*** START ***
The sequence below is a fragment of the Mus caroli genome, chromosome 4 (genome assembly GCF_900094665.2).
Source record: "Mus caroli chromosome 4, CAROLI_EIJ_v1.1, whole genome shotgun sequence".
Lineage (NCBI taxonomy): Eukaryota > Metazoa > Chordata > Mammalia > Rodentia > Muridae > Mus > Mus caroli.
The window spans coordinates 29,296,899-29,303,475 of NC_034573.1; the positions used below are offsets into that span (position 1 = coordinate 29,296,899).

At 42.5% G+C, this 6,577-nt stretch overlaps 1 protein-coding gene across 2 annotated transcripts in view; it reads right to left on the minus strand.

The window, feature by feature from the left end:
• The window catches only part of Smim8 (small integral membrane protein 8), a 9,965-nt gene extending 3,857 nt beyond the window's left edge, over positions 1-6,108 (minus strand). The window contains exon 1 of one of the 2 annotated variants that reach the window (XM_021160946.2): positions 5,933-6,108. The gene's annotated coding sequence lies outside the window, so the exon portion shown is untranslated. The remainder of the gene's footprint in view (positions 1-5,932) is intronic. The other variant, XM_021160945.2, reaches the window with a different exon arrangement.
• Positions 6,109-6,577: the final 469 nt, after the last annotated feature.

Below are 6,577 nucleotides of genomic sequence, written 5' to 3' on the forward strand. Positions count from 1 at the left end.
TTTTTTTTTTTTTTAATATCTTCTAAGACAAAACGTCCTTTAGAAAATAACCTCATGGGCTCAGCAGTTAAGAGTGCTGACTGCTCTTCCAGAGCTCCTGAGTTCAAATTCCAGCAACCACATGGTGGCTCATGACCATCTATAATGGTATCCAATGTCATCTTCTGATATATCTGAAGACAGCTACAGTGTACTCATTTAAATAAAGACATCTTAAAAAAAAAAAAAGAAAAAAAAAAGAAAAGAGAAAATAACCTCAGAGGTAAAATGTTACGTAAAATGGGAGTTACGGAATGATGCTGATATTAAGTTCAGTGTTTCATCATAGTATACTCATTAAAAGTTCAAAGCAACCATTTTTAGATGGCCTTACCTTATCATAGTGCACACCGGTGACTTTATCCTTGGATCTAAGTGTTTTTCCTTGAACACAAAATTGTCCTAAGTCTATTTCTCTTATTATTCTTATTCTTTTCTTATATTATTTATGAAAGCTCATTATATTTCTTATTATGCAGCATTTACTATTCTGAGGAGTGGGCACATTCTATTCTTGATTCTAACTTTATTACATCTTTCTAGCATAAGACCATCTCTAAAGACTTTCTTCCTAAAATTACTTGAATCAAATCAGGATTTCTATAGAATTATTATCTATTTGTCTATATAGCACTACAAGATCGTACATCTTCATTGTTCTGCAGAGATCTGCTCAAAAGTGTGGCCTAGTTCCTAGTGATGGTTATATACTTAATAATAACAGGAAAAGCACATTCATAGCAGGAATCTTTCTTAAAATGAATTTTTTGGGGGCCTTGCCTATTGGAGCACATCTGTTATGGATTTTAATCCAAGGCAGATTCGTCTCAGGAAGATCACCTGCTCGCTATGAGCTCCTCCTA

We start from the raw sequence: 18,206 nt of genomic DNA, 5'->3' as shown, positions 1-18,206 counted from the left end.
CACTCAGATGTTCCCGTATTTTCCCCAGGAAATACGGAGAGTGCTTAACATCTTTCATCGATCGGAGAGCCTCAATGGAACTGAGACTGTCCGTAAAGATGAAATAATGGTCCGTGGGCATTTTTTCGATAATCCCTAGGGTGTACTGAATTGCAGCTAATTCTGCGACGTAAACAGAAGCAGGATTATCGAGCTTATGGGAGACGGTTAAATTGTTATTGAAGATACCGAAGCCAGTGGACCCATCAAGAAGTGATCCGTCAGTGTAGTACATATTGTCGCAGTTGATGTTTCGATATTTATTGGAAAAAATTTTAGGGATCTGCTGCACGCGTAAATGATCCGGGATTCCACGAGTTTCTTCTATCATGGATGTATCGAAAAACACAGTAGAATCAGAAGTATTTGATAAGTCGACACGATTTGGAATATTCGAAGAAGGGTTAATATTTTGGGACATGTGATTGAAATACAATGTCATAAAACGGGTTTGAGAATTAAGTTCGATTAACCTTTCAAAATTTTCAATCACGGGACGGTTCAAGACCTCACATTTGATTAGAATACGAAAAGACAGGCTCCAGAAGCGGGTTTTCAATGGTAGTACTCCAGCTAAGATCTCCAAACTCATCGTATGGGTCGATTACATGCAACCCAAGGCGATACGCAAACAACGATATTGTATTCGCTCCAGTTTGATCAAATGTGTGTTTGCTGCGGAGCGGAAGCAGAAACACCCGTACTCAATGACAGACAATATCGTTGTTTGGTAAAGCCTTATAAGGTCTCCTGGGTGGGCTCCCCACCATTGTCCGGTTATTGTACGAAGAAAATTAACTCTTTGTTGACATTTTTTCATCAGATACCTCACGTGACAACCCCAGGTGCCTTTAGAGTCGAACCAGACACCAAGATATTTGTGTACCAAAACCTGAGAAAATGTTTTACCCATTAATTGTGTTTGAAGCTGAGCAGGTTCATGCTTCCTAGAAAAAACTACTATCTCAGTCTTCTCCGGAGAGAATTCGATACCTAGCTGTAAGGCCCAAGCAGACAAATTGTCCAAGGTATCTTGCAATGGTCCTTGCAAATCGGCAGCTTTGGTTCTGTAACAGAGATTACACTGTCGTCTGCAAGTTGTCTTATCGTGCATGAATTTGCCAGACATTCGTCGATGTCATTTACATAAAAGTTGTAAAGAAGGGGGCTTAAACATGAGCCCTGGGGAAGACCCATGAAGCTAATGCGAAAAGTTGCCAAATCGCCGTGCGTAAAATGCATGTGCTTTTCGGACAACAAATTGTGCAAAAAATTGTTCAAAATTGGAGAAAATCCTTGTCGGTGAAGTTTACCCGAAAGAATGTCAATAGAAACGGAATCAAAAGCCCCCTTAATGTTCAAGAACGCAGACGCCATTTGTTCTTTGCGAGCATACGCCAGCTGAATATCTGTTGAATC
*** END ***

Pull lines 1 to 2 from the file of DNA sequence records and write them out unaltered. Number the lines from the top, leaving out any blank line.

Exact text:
The sequence below is a fragment of the Mus caroli genome, chromosome 4 (genome assembly GCF_900094665.2).
Source record: "Mus caroli chromosome 4, CAROLI_EIJ_v1.1, whole genome shotgun sequence".